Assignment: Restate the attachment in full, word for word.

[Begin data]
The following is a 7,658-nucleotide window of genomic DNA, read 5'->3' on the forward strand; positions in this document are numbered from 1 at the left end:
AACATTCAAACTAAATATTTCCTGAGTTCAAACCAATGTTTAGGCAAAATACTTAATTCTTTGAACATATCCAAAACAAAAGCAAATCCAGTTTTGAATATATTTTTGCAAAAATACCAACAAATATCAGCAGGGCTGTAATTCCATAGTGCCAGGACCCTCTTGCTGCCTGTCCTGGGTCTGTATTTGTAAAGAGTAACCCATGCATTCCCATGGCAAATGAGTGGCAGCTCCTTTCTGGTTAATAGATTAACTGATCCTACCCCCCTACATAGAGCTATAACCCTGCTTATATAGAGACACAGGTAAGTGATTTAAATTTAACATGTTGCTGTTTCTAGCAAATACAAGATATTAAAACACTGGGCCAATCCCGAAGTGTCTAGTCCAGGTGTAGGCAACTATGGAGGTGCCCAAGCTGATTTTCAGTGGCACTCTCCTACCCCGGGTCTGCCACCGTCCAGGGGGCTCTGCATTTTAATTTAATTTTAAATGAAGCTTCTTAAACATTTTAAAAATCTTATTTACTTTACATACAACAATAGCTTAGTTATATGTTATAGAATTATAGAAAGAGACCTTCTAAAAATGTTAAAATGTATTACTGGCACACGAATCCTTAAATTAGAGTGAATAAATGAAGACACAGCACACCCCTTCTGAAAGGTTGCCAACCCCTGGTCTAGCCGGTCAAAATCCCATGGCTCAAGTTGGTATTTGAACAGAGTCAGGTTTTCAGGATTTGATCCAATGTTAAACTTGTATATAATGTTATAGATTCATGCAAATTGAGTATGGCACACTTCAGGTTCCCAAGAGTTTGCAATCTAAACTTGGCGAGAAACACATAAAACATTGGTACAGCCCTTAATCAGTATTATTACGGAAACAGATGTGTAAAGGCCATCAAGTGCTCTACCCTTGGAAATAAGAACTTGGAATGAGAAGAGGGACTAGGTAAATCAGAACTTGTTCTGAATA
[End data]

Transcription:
The following is a 7,658-nucleotide window of genomic DNA, read 5'->3' on the forward strand; positions in this document are numbered from 1 at the left end:
AACATTCAAACTAAATATTTCCTGAGTTCAAACCAATGTTTAGGCAAAATACTTAATTCTTTGAACATATCCAAAACAAAAGCAAATCCAGTTTTGAATATATTTTTGCAAAAATACCAACAAATATCAGCAGGGCTGTAATTCCATAGTGCCAGGACCCTCTTGCTGCCTGTCCTGGGTCTGTATTTGTAAAGAGTAACCCATGCATTCCCATGGCAAATGAGTGGCAGCTCCTTTCTGGTTAATAGATTAACTGATCCTACCCCCCTACATAGAGCTATAACCCTGCTTATATAGAGACACAGGTAAGTGATTTAAATTTAACATGTTGCTGTTTCTAGCAAATACAAGATATTAAAACACTGGGCCAATCCCGAAGTGTCTAGTCCAGGTGTAGGCAACTATGGAGGTGCCCAAGCTGATTTTCAGTGGCACTCTCCTACCCCGGGTCTGCCACCGTCCAGGGGGCTCTGCATTTTAATTTAATTTTAAATGAAGCTTCTTAAACATTTTAAAAATCTTATTTACTTTACATACAACAATAGCTTAGTTATATGTTATAGAATTATAGAAAGAGACCTTCTAAAAATGTTAAAATGTATTACTGGCACACGAATCCTTAAATTAGAGTGAATAAATGAAGACACAGCACACCCCTTCTGAAAGGTTGCCAACCCCTGGTCTAGCCGGTCAAAATCCCATGGCTCAAGTTGGTATTTGAACAGAGTCAGGTTTTCAGGATTTGATCCAATGTTAAACTTGTATATAATGTTATAGATTCATGCAAATTGAGTATGGCACACTTCAGGTTCCCAAGAGTTTGCAATCTAAACTTGGCGAGAAACACATAAAACATTGGTACAGCCCTTAATCAGTATTATTACGGAAACAGATGTGTAAAGGCCATCAAGTGCTCTACCCTTGGAAATAAGAACTTGGAATGAGAAGAGGGACTAGGTAAATCAGAACTTGTTCTGAATA